Syracuse ended the 2017 season with five straight losses. It allowed 162 points in its last three games. It finished with 4 wins or less for the fourth straight season.
Syracuse ended the 2018 season with a dominant bowl victory, a 10-win season, its first top-25 ranking in nearly two decades and was one snap against Clemson away from clearing the path to an ACC championship.
How in the heck does that happen?
There are a lot of reasons, of course. Dino Babers’ system was finally starting to click. The pass rush blossomed from a unit that had just 16 sacks in 2017 to one with 43 in 2018. Eric Dungey was Superman.
But there was another big reason for the huge turnaround, too, and it might also prove to be a huge red flag for 2019: Turnovers.
Historically, turnovers are an incredibly volatile statistic. Luck plays a huge role, and it’s rare that one team manages to keep a high turnover margin year after year. It’s one of the stats most prone to regression to the mean.
Which leads us to Syracuse.
In 2017, Syracuse’s defense ranked 115th nationally in takeaways with just 12. The Orange were 113th nationally with a -52 margin in points off turnovers. And they were 121st nationally with a turnover margin of -12.
In 2018, Syracuse was 5th in turnover margin (+13), sixth in points off turnovers margin (+65) and third in takeaways (31).
That’s a lot of volatility, even for a statistical metric that’s prone to volatility. In fact, just looking at points off turnovers margin, the standard deviation for change from one year to the next is about 31 points. Syracuse’s change was 117. In fact, Syracuse’s 19 additional takeaways from one year to the next is the most by any Power 5 program in the past decade.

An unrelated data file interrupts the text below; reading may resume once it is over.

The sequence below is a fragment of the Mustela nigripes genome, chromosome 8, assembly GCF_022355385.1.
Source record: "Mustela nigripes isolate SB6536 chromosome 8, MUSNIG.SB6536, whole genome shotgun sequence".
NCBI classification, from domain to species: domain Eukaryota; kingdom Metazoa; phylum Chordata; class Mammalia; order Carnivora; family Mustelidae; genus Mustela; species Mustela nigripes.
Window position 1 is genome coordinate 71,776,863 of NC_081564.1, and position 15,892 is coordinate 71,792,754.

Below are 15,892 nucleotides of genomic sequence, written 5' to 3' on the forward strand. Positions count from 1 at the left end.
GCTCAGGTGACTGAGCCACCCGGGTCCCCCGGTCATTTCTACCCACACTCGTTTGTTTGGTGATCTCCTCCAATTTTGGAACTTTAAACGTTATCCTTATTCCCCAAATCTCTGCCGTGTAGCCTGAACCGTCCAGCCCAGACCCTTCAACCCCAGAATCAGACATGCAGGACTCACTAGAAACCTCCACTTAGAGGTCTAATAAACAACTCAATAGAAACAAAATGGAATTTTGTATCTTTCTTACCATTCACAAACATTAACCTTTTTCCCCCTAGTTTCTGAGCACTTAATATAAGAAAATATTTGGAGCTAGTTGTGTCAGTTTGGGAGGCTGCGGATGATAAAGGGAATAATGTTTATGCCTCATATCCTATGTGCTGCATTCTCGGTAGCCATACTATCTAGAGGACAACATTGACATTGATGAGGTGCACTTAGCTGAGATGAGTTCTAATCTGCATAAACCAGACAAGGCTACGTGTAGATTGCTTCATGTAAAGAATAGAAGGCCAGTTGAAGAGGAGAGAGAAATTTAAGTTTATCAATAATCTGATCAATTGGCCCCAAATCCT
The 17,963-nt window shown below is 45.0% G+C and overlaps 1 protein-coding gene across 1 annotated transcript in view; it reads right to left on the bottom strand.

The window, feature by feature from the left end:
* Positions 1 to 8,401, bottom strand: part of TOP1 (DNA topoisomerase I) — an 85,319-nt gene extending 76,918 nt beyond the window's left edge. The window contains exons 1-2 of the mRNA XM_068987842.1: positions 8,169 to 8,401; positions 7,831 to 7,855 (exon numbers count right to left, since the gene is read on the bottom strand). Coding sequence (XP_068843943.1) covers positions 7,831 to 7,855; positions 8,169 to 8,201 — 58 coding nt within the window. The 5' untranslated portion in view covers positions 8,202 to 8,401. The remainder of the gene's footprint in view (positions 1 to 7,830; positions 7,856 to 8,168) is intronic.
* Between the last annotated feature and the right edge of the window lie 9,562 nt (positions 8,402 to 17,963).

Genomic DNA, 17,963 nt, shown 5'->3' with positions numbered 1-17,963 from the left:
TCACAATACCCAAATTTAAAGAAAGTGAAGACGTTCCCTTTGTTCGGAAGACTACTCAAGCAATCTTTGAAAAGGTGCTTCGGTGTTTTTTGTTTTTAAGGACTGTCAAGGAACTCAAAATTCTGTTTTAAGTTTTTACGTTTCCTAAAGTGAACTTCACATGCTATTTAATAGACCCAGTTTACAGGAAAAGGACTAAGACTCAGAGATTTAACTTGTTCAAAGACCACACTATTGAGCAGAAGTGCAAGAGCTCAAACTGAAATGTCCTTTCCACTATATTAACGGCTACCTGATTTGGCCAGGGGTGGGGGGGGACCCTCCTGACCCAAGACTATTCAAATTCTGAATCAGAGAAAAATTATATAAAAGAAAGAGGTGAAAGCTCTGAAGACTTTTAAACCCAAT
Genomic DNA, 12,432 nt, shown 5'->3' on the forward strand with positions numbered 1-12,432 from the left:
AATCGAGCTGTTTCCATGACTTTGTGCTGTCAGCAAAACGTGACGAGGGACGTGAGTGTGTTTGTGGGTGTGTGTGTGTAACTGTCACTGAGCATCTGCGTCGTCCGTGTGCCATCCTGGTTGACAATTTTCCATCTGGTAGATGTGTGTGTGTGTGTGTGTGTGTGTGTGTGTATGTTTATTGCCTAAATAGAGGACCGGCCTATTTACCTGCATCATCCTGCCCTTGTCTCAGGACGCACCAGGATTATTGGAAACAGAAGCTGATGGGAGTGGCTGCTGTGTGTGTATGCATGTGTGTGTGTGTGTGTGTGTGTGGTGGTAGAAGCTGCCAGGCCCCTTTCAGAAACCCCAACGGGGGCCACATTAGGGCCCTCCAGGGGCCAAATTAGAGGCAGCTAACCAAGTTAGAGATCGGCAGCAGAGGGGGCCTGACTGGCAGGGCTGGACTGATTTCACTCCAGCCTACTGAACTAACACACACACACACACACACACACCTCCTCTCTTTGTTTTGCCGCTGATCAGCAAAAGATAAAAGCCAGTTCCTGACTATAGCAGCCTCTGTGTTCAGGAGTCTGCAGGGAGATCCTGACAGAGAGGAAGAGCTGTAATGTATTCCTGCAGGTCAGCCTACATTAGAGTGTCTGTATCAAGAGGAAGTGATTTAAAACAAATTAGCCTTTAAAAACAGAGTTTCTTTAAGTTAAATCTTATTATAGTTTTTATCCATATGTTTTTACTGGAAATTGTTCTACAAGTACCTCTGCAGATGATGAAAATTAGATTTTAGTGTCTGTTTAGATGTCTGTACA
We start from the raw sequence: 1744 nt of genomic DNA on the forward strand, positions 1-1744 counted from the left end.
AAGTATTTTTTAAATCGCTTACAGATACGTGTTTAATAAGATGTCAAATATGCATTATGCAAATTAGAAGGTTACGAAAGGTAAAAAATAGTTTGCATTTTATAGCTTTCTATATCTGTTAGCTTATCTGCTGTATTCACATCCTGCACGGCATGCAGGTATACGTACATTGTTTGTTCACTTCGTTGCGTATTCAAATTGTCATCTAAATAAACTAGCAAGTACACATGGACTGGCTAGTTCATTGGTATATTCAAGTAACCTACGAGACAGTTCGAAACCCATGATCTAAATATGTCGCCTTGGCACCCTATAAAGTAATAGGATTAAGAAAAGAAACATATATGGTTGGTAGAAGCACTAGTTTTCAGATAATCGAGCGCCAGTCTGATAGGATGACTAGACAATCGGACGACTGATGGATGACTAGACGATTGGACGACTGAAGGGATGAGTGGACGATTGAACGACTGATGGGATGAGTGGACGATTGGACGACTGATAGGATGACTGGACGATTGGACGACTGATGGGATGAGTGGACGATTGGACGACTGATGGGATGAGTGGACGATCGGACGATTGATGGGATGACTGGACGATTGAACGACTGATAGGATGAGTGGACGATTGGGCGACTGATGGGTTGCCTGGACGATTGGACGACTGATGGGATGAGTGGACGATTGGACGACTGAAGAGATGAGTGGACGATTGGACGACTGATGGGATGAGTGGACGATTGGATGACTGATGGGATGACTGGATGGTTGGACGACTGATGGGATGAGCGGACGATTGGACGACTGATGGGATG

So say it with me: Regression. To. The. Mean.
Historically, the numbers suggest a huge shift back for Syracuse. We took the past 10 seasons of data, calculated the absolute value change in points off turnover margin for every FBS team, then looked at what followed in Year 3 for the biggest outliers.
Put more succinctly: We looked at all teams whose change in points off turnover margin shifted by more than three standard deviations from Year 1 to Year 2, then asked what happened to them in Year 3.
In 2012, Florida State had a points off turnover margin of +30. That’s right in the expected wheelhouse for any team (i.e. within one standard deviation of the average, which as you’d guess, is about zero.)
In 2013, when FSU won the national championship and dominated the entire season, the Seminoles had a points off turnovers margin of +163. That is insanely good. In fact, it’s the best mark in the past decade — a full 12 points better than the next-best team. Only 6 other FBS teams have even had a mark of +120. In other words, it’s WAY outside the expected range of fluctuation.